write-host "Module $m not imported, not available and not in online gallery, exiting."
                EXIT 1

Load-Module "ACMESharp"
Load-Module "AWSPowerShell"


I’ve also added some new checks for the Vault folder and its initialization, but those are not the topic of this post. You can see those sections in the complete script. The line where I injected the new code is after this one:

(Update-ACMEIdentifier $alias -ChallengeType dns-01).Challenges | Where-Object {$_.Type -eq "dns-01"} > challenge.txt

Before, I used some complex WinForms code to show the Challenge sent by Let’s Encrypt to the user. This time, I’m parsing the text file to extract the string I need:

 # Get the new TXT record from Let's Encrypt

$RRtext = Select-String challenge.txt -Pattern "RR Value" -CaseSensitive | Out-String -Stream
$separator = "["

$RRtext = $RRtext.split($separator)
$RRtext = $RRtext[2]
$RRtext = $RRtext.trimend("]")
$RRtext = """$RRtext"""


The text from Let’s Encrypt is always the same, and we need the string with the value of the resource record. This is clearly identified with the “RR Value” text in it. Then, with some string operations the code trims the un-needed text before and after, and adds the quotes around the text. The final result is our new TXT record in proper DNS format:


Then, we need to update the record. for this operation, we first need to configure the credentials that will be used in the script to connect to AWS. In order to make the script more secure and to do not share the credentials, those are not stored in the script. Instead we can use this code to store them in a profile:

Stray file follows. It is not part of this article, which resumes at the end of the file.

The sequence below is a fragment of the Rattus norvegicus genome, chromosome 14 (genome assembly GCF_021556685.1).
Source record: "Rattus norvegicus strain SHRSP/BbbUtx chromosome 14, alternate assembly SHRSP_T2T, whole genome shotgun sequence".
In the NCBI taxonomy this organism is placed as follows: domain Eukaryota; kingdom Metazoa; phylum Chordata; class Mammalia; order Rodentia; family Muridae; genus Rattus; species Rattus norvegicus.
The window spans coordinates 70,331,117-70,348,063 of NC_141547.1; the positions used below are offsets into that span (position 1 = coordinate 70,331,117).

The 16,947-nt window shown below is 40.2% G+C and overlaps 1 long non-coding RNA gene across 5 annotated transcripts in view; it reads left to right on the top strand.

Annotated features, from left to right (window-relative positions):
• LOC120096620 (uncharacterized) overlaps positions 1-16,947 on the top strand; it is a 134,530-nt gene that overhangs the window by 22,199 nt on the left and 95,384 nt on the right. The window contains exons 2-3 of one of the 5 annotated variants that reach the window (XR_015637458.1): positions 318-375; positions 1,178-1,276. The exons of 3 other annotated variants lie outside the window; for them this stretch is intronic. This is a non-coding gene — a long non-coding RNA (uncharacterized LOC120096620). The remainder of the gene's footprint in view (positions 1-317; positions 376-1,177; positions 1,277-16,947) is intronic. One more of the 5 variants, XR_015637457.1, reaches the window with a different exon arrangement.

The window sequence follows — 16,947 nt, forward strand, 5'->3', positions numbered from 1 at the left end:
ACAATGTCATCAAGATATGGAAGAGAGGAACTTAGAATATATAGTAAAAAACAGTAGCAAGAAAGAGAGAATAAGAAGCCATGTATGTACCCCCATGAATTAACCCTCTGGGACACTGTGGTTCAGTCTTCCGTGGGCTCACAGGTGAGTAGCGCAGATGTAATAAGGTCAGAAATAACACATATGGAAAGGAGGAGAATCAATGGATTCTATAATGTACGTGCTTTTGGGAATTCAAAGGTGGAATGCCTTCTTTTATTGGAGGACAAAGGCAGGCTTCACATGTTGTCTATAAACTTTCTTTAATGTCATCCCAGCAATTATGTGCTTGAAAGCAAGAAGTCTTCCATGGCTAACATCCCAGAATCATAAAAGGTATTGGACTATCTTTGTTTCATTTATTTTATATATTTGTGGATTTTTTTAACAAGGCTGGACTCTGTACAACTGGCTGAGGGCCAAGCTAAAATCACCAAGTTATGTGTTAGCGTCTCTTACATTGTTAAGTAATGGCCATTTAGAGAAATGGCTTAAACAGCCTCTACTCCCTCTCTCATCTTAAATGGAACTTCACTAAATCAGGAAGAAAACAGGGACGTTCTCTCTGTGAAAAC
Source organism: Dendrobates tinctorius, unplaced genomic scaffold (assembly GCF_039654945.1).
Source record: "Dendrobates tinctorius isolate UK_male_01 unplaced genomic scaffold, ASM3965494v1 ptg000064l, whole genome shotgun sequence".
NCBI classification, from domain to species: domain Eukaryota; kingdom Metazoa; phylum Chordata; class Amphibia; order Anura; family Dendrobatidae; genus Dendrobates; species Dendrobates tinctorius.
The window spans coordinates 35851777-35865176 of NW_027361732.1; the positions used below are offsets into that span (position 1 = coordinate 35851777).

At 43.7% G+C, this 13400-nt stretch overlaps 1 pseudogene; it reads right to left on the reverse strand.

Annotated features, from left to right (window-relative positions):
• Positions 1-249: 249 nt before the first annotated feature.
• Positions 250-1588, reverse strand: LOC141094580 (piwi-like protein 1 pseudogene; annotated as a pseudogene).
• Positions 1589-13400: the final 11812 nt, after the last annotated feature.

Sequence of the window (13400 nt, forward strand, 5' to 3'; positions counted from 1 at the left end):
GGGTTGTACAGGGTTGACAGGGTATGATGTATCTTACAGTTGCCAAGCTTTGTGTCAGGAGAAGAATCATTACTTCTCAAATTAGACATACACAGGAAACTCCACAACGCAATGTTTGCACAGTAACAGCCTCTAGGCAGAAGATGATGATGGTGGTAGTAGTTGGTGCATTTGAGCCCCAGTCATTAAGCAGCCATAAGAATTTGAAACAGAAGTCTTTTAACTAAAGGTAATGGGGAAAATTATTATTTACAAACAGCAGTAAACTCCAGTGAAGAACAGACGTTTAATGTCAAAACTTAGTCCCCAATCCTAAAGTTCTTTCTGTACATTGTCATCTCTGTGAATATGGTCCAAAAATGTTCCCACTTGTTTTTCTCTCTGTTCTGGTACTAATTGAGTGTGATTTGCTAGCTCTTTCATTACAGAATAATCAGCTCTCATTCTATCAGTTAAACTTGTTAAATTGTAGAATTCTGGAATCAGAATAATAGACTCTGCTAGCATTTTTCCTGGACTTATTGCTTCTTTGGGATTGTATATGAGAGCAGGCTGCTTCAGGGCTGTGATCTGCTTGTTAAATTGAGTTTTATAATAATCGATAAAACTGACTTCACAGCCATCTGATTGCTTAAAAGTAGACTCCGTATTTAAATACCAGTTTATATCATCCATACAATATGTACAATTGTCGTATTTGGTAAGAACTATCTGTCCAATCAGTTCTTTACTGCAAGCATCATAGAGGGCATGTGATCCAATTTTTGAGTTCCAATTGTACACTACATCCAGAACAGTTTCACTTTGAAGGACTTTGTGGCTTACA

$secret = "THISISNOTMYREALSECRETKEY" #Secret access key
Set-AWSCredential -AccessKey $access -SecretKey $secret -StoreAs awsroute53

The credentials are store in a profile, and I just need to load it each time I need to use it:

Set-AWSCredential -ProfileName awsroute53


Time to update the TXT record:

$change = New-Object Amazon.Route53.Model.Change

$change.Action = "UPSERT"
$change.ResourceRecordSet = New-Object Amazon.Route53.Model.ResourceRecordSet
$change.ResourceRecordSet.Name = ""
$change.ResourceRecordSet.Type = "TXT"
$change.ResourceRecordSet.TTL = 300
$change.ResourceRecordSet.ResourceRecords = (New-Object Amazon.Route53.Model.ResourceRecord($RRtext))

$params = @{
      ChangeBatch_Comment="Updated TXT record for with new Let'sEncrypt challenge"

Edit-R53ResourceRecordSet @params


The remaining part of the script goes on as described in the previous posts, by completing the challenge, retrieving the certificate and installing it where it’s needed.

I also realized that I only posted the script here, and I’ve never published it via GitHub. So I took the change to fix also this and you can now read the code directly here: